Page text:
Turkey's prime minister called on the public on Saturday to back constitutional change that would greatly strengthen President Tayyip Erdogan's powers, portraying the reform as a vote for stability at the start of campaigning ahead of an April referendum.
Thousands of ruling AK Party members waved Turkish flags and rallying songs resounded round a sports arena in the capital as Prime Minister Binali Yildirim handed out red carnations after briefly addressing thousands gathered outside.
"There is a rising voice from the town squares: for a strong Turkey, for lasting stability our decision is..." Yildirim called out, eliciting the repeated shouted response "Yes" from the multitude unable to enter the packed arena.
Some 6,500 police provided security inside and around the arena on Saturday, according to state-run Anadolu news agency.
The bid to replace the EU candidate country's parliamentary democracy with a powerful executive presidency is seen by Erdogan supporters as a guarantee of stability, preventing a return to the fragile coalitions of previous decades.
But opponents fear a surge in authoritarianism.
Tens of thousands of people have already been detained and more than 100,000 public sector workers suspended or dismissed since a failed coup last July.
The NATO-member country of 80 million will vote on the reform in a plebiscite on April 16, with a simple majority needed to approve legislation passed by parliament in January and rubber-stamped by Erdogan last month.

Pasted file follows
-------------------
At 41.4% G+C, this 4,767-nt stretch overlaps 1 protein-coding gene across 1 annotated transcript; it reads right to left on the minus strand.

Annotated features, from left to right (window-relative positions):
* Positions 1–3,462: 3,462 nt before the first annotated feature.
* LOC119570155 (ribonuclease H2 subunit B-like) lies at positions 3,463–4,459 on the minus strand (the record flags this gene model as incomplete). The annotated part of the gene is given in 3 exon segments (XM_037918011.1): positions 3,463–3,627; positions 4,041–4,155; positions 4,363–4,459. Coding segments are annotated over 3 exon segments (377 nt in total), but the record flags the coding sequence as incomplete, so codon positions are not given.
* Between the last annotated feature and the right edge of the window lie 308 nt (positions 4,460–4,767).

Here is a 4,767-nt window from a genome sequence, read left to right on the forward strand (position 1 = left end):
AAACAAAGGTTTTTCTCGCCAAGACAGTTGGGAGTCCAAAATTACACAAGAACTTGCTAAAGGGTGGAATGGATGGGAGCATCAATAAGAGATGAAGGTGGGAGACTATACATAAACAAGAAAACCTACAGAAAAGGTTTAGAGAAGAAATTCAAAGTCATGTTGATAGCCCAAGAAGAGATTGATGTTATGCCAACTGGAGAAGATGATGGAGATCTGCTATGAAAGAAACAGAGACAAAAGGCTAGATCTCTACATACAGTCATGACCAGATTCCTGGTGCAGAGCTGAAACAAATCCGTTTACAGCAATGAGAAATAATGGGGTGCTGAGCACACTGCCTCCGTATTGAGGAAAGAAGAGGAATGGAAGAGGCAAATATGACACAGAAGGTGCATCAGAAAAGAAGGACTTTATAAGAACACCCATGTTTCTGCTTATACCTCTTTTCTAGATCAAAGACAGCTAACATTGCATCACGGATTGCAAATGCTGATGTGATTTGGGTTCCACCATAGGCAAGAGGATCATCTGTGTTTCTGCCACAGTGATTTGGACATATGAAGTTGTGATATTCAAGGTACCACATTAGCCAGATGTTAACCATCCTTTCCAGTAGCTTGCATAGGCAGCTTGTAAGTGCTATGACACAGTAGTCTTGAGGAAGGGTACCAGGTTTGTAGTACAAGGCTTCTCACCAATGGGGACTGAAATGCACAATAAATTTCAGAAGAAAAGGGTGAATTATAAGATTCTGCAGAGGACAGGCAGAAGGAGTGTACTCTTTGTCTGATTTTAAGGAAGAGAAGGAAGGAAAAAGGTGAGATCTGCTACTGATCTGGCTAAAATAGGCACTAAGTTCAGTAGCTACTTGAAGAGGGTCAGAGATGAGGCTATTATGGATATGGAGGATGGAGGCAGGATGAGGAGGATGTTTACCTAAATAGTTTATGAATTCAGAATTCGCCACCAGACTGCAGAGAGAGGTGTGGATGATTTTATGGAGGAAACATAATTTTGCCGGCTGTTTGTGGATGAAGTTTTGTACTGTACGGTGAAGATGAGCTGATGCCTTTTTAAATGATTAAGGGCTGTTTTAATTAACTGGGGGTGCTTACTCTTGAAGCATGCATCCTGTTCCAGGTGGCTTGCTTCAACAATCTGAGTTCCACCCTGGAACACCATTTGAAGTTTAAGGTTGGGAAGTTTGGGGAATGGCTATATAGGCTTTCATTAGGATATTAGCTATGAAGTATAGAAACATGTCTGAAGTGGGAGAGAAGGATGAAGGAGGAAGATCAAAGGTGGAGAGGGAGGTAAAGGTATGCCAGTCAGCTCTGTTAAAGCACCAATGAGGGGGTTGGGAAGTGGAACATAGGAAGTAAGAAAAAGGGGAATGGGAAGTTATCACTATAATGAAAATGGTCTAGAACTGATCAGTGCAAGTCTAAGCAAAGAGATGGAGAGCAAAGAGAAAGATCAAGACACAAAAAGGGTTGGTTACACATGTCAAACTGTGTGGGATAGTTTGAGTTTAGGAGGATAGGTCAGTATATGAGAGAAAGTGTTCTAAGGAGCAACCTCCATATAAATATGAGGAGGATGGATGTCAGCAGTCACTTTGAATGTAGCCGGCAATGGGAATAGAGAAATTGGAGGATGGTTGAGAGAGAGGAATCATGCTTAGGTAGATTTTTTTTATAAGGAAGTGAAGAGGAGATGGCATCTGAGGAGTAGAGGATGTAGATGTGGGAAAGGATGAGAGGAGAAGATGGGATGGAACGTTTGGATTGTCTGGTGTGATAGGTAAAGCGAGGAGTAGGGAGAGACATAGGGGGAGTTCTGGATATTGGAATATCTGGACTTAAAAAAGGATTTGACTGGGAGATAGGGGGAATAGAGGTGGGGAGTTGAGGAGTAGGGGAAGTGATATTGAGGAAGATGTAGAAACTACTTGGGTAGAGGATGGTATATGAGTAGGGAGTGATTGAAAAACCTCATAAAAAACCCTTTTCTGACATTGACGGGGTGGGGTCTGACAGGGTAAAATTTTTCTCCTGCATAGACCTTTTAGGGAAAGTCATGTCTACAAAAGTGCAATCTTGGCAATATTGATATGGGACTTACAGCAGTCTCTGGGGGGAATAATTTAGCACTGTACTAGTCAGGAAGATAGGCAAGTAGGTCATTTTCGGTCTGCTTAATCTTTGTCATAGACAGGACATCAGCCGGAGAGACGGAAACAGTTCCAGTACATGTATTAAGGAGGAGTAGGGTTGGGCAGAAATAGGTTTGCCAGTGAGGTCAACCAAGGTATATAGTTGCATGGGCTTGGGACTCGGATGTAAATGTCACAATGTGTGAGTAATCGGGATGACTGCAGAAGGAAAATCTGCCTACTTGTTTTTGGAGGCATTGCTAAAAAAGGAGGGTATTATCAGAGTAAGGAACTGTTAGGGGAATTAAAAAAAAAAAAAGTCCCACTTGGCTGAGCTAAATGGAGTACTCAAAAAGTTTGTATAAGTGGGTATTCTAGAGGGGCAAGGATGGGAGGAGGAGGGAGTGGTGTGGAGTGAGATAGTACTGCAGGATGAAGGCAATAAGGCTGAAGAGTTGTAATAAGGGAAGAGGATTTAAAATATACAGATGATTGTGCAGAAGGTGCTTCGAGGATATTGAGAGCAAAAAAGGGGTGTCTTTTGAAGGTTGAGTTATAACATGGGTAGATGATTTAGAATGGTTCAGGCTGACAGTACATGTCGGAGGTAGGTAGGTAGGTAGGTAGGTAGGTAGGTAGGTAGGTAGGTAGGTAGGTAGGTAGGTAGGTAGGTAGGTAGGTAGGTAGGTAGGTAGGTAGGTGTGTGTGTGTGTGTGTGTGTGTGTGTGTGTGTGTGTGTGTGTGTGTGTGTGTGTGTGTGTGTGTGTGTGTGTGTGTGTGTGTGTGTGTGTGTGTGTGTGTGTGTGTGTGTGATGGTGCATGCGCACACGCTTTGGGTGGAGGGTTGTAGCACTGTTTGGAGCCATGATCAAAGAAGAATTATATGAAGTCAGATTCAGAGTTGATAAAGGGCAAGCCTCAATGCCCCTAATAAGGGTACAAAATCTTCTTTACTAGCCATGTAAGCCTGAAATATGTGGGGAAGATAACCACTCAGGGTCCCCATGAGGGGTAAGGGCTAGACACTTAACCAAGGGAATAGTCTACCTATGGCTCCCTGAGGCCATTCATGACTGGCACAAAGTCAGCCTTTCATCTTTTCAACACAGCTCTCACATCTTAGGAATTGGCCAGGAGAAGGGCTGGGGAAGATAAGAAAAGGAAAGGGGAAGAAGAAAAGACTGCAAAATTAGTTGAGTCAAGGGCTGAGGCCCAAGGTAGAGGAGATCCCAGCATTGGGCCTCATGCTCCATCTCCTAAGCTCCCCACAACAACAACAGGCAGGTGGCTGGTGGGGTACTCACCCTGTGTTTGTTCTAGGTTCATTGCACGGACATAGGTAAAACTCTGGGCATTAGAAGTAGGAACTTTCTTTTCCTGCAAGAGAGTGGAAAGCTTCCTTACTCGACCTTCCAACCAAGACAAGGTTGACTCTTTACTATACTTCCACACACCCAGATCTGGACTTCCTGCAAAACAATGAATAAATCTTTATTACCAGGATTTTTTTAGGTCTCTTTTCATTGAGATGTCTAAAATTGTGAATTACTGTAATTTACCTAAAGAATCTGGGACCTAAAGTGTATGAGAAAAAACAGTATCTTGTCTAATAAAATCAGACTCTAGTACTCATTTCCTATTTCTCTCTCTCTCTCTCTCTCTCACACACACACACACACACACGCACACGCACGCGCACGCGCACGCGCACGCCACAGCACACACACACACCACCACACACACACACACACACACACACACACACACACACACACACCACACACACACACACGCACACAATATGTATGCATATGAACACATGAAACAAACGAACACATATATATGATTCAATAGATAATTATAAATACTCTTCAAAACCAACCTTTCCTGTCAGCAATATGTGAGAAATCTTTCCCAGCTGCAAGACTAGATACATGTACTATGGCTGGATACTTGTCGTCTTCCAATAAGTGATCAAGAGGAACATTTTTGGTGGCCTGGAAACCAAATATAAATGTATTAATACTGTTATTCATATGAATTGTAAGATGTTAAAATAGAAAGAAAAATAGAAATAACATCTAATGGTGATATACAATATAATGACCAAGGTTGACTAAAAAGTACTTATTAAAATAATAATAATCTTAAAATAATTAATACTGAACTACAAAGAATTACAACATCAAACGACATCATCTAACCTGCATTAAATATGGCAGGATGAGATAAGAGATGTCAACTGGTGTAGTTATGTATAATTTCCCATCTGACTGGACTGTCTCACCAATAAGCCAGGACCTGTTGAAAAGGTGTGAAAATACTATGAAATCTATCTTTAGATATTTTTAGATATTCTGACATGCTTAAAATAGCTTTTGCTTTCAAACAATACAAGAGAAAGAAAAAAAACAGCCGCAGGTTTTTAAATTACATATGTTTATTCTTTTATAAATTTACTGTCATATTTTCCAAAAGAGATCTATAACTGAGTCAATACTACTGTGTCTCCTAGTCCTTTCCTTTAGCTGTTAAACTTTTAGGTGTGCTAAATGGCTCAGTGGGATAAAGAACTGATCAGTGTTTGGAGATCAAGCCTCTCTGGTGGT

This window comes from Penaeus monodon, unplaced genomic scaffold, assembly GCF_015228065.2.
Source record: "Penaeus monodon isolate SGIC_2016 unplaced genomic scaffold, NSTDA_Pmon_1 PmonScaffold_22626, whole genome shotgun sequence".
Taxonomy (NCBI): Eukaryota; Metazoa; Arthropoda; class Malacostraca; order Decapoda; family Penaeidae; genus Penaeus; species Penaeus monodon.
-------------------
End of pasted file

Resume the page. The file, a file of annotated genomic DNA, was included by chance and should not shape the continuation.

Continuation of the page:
The AKP, which he founded, has been in power since 2002, and Erdogan became prime minister in 2003. He assumed the largely ceremonial post of president in 2014 but has pushed its powers to the limit. The reforms could enable him to stay in office until 2029.
The legislation enables the president to issue decrees, declare emergency rule, appoint ministers and top state officials and dissolve parliament.
The two largest opposition parties say the proposals would remove the balances to the already considerable influence Erdogan wields over government.
Erdogan says an overhauled political system is needed to tackle unprecedented security threats, from a series of Islamic State and Kurdish militant bombings to the putsch during which rogue soldiers killed at least 240 people.Try Newsweek: Subscription offers